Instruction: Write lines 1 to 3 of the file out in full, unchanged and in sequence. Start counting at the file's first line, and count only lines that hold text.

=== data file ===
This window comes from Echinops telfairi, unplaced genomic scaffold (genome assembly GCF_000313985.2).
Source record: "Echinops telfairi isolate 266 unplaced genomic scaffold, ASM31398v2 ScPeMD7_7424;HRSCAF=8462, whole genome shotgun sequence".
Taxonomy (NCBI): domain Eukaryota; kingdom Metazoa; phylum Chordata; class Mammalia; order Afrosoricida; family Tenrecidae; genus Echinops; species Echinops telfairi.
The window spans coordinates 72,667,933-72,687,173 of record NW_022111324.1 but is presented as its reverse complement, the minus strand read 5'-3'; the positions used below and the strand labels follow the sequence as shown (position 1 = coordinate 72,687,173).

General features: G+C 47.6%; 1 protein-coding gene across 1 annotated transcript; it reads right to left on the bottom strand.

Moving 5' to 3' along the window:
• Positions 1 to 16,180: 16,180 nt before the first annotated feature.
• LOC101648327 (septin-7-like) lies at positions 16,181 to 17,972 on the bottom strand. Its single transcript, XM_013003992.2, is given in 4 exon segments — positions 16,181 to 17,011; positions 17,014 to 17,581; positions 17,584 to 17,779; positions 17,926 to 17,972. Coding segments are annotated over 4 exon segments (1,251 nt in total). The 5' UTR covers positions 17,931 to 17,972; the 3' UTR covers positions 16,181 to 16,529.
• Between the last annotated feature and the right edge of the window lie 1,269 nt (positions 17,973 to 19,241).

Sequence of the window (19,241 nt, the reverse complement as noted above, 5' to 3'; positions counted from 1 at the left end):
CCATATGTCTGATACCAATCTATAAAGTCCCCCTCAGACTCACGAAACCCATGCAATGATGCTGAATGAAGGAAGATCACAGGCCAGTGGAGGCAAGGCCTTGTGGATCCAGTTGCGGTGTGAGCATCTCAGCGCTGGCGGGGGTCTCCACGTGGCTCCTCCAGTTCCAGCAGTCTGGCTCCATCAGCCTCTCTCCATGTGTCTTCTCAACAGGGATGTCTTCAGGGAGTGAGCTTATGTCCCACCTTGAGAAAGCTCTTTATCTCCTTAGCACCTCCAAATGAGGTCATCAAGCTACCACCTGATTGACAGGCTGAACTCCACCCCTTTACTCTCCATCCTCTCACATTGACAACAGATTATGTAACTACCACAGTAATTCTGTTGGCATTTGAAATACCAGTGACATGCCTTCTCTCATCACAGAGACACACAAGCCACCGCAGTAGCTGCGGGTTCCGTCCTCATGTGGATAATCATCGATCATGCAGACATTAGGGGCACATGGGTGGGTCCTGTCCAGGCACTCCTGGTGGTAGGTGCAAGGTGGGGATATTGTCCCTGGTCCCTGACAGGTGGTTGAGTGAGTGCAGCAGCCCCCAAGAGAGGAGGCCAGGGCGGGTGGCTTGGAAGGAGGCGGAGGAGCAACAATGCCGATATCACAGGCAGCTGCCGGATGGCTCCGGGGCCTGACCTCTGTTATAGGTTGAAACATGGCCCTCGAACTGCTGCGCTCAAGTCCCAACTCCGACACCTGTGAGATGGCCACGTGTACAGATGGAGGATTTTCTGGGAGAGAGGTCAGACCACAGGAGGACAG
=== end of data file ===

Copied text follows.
This window comes from Echinops telfairi, unplaced genomic scaffold (genome assembly GCF_000313985.2).
Source record: "Echinops telfairi isolate 266 unplaced genomic scaffold, ASM31398v2 ScPeMD7_7424;HRSCAF=8462, whole genome shotgun sequence".
Taxonomy (NCBI): domain Eukaryota; kingdom Metazoa; phylum Chordata; class Mammalia; order Afrosoricida; family Tenrecidae; genus Echinops; species Echinops telfairi.